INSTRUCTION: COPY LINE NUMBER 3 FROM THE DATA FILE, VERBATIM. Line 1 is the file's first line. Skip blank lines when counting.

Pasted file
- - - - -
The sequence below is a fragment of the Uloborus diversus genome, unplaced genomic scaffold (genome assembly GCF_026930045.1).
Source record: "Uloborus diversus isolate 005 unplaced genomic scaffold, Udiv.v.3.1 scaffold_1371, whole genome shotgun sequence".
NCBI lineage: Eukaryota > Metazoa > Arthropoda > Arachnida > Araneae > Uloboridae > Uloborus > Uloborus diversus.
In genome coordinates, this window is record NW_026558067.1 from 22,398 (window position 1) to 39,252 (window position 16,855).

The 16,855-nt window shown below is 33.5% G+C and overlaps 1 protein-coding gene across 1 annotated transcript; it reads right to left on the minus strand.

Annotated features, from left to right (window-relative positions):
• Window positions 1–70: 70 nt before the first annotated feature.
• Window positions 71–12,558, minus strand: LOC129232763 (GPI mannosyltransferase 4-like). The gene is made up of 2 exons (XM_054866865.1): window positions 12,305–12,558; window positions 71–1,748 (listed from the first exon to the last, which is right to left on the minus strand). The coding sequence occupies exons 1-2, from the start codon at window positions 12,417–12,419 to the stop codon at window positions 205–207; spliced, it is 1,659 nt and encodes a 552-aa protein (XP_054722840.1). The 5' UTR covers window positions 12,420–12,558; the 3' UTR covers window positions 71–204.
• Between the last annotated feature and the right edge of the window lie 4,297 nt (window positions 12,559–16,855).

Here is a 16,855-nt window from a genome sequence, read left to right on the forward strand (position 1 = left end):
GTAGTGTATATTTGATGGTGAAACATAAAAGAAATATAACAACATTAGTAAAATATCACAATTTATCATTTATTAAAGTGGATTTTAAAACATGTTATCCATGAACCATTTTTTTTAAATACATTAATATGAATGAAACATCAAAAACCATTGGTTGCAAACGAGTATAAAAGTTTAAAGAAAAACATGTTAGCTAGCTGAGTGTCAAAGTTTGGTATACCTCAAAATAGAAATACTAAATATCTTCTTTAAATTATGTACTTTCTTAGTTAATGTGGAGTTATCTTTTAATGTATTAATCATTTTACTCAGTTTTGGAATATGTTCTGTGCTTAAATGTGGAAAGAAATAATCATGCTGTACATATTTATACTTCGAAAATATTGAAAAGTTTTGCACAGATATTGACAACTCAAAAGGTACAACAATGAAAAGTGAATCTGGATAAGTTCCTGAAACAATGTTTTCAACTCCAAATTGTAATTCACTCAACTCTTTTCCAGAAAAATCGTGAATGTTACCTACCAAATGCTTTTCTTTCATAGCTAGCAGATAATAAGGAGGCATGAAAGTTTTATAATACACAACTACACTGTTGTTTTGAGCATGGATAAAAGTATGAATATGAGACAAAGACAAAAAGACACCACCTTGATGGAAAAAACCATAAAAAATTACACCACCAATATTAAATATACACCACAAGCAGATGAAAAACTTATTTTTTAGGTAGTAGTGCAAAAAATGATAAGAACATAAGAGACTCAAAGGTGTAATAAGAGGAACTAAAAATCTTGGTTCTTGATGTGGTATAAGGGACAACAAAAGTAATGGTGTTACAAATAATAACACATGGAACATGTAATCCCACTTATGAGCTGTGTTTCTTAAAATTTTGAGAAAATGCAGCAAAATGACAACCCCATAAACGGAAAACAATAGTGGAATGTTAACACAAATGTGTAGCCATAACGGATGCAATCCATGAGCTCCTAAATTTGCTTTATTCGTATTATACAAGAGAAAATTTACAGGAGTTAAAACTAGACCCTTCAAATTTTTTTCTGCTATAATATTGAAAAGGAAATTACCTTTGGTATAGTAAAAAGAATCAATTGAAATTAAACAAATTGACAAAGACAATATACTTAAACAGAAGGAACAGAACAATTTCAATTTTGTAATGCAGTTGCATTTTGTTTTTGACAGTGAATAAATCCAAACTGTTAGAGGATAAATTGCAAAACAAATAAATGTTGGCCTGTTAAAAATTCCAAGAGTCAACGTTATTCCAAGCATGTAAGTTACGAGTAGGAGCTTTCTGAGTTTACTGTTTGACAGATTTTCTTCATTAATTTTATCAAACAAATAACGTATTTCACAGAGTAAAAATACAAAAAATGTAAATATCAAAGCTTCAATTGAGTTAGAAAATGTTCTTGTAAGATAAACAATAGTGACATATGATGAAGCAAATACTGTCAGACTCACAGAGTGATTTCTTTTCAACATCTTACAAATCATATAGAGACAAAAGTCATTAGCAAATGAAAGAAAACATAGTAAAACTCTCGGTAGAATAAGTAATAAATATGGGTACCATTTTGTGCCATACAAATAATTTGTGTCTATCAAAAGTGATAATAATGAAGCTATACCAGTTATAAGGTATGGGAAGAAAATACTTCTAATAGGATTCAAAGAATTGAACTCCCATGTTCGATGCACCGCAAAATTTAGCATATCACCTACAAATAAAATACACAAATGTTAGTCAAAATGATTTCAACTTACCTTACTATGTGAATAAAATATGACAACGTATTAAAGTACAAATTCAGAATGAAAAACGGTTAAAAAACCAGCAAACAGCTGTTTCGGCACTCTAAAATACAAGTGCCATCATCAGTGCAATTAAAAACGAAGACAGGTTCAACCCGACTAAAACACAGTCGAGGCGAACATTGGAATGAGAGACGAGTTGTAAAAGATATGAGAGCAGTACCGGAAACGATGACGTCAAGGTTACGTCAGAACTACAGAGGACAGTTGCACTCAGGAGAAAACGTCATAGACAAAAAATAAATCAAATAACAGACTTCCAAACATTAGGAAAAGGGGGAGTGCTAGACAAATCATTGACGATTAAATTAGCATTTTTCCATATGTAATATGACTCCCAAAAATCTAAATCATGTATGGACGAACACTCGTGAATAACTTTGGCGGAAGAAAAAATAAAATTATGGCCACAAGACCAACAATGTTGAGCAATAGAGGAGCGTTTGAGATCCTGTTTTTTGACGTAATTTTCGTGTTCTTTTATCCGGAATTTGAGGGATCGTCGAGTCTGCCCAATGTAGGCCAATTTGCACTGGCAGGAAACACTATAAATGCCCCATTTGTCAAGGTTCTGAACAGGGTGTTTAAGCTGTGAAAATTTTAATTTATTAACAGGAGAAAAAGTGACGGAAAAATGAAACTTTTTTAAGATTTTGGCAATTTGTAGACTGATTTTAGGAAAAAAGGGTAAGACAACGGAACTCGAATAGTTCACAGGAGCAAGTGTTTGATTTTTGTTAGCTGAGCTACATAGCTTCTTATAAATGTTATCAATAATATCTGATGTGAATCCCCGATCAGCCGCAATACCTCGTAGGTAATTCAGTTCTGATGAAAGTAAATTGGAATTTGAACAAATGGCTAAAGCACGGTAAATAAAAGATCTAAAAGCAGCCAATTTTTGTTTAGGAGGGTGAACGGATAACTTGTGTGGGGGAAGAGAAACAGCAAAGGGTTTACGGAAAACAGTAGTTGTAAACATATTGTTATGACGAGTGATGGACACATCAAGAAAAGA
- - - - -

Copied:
NCBI lineage: Eukaryota > Metazoa > Arthropoda > Arachnida > Araneae > Uloboridae > Uloborus > Uloborus diversus.